The illustration below shows how a blind entry can be executed.
Notice how there is no bearish price action that triggers the sell limit order. The close that broke support was so convincing that bearish price action wasn’t necessary to justify a short entry.
But without a price action signal, how would we know that the market isn’t likely to break back above the key level?
Simple, by using the average daily range to help determine which scenario is probable.
That being said, there are no guarantees when trading Forex. The best we can do is construct an environment where the odds are in our favor. And by knowing the average range of this market, we can do just that.
The GBPAUD daily chart below shows a typical scenario of a bearish engulfing candle breaking a key level.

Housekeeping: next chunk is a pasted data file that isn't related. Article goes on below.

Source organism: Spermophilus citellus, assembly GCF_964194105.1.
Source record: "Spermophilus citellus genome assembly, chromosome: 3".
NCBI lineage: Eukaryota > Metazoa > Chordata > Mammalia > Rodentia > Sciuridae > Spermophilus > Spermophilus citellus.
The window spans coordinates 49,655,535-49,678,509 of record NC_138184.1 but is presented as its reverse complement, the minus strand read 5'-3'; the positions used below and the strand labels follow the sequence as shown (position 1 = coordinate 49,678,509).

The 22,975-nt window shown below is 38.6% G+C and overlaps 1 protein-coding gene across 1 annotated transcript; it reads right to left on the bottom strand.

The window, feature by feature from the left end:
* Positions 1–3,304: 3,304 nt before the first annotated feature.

In most cases, we would want to wait for bearish price action at the former support level before initiating a short position. However, a quick look at the average range of each candle gives us an option for a different approach.
Here’s a closeup of the same bearish engulfing candle, only this time we get an idea of how far this pair likes to move in a single day.
As you can see from the chart above, GBPAUD likes to move about 150 to 200 pips a day on average. This is great information to have when evaluating a potential blind entry.
But this still doesn’t answer the question – how could we have known that a move back above the key level was unlikely? In other words, how could we have known that a blind entry to sell this market was a favorable setup?
Here’s your answer…